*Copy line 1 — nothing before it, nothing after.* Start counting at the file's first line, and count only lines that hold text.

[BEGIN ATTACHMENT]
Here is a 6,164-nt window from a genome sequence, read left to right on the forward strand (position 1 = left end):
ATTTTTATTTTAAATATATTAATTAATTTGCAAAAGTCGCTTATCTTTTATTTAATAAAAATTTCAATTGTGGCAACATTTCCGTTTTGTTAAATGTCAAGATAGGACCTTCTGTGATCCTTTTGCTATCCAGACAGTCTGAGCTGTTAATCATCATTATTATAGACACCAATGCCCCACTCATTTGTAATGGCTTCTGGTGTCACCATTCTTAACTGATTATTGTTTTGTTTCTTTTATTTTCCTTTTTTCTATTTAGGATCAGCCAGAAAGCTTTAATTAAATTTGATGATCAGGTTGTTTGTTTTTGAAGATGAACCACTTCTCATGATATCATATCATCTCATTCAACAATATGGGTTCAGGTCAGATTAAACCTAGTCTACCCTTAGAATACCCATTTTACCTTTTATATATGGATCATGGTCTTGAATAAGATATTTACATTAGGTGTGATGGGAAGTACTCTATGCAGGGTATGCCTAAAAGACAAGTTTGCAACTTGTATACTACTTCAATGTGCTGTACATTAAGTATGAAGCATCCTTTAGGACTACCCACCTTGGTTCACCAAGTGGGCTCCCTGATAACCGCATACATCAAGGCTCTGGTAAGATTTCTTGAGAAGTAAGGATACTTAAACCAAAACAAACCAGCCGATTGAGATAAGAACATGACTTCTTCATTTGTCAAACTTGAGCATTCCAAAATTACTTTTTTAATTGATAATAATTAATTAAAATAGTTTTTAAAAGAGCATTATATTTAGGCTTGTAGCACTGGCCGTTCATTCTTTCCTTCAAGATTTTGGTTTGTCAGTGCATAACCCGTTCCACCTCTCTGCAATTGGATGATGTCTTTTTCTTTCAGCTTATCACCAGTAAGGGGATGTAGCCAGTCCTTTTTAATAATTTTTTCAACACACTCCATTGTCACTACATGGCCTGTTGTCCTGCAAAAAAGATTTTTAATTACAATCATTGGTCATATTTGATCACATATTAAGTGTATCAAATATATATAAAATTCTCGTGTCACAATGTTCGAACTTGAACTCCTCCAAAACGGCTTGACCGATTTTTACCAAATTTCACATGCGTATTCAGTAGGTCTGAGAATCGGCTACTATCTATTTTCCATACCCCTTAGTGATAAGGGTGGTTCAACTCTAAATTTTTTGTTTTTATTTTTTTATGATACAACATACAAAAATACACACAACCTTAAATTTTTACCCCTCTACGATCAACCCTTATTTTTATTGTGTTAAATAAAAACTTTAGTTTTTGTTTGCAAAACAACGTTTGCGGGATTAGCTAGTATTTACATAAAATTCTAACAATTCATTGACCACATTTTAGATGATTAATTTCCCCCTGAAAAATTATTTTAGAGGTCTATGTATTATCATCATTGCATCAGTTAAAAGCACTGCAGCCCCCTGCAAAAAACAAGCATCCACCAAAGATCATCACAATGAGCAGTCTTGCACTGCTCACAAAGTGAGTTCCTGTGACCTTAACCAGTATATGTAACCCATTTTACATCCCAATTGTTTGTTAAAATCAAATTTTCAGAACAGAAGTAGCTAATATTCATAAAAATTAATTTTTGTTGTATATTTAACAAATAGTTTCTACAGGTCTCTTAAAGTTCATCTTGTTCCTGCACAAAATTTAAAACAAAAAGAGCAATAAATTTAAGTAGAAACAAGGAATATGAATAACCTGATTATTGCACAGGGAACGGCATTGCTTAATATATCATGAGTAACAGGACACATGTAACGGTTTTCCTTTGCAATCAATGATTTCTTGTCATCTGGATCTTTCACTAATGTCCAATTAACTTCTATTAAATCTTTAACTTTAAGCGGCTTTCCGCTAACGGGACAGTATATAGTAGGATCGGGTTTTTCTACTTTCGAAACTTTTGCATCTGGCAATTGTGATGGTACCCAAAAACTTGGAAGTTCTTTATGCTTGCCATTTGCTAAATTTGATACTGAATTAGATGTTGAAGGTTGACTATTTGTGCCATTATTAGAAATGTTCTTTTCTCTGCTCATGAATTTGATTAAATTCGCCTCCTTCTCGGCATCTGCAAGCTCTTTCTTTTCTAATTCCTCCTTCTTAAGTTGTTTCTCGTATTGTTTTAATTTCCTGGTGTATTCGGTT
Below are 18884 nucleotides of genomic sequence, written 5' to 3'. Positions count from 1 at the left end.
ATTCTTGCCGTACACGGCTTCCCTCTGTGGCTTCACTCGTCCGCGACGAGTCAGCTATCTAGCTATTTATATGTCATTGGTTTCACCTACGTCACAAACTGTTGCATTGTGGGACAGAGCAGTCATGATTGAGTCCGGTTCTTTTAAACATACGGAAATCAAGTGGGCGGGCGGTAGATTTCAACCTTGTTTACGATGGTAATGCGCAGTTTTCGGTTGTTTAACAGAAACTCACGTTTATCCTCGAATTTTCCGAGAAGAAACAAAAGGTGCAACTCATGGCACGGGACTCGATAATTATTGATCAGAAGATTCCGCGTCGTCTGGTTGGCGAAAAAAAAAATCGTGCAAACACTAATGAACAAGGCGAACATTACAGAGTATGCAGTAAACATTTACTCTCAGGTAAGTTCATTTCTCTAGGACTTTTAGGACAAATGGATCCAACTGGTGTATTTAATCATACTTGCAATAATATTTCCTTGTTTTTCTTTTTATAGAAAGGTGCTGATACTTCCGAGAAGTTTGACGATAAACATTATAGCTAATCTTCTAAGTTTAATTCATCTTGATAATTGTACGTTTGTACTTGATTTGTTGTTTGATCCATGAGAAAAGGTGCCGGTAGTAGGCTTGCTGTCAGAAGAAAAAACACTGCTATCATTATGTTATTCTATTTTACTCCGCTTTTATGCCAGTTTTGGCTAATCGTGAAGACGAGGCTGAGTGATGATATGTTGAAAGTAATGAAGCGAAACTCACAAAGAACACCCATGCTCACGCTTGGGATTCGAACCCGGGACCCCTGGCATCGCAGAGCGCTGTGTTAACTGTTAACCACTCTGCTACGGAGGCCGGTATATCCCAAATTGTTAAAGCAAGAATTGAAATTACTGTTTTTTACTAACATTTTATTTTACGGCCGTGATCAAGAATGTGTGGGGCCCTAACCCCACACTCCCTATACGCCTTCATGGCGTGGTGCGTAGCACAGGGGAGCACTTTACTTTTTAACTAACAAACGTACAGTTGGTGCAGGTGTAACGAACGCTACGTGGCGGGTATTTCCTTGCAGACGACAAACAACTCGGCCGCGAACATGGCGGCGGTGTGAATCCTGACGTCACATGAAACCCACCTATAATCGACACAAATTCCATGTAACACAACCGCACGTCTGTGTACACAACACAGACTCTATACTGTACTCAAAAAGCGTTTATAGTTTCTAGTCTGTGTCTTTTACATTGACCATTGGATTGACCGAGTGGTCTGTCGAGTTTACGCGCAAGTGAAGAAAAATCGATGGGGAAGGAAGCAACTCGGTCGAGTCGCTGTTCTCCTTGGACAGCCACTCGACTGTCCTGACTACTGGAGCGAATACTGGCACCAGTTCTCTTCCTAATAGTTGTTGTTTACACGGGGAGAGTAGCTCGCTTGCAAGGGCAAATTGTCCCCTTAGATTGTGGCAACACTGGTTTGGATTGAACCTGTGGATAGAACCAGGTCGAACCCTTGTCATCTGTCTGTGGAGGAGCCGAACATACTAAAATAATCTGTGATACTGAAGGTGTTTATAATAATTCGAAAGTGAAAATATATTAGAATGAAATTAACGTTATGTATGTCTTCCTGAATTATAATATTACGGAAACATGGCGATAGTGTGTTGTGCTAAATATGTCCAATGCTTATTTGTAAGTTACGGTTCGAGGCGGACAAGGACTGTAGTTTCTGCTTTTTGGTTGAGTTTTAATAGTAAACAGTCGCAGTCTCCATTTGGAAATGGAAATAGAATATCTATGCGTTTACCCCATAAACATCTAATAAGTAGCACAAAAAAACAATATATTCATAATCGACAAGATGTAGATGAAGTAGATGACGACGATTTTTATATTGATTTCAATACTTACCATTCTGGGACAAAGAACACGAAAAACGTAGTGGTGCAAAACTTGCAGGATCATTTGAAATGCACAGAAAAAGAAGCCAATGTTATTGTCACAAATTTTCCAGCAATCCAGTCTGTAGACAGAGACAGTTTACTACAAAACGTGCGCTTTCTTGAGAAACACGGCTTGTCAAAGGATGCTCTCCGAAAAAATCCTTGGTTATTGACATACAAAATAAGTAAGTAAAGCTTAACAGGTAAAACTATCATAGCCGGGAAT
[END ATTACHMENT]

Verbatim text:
Here is a 6,164-nt window from a genome sequence, read left to right on the forward strand (position 1 = left end):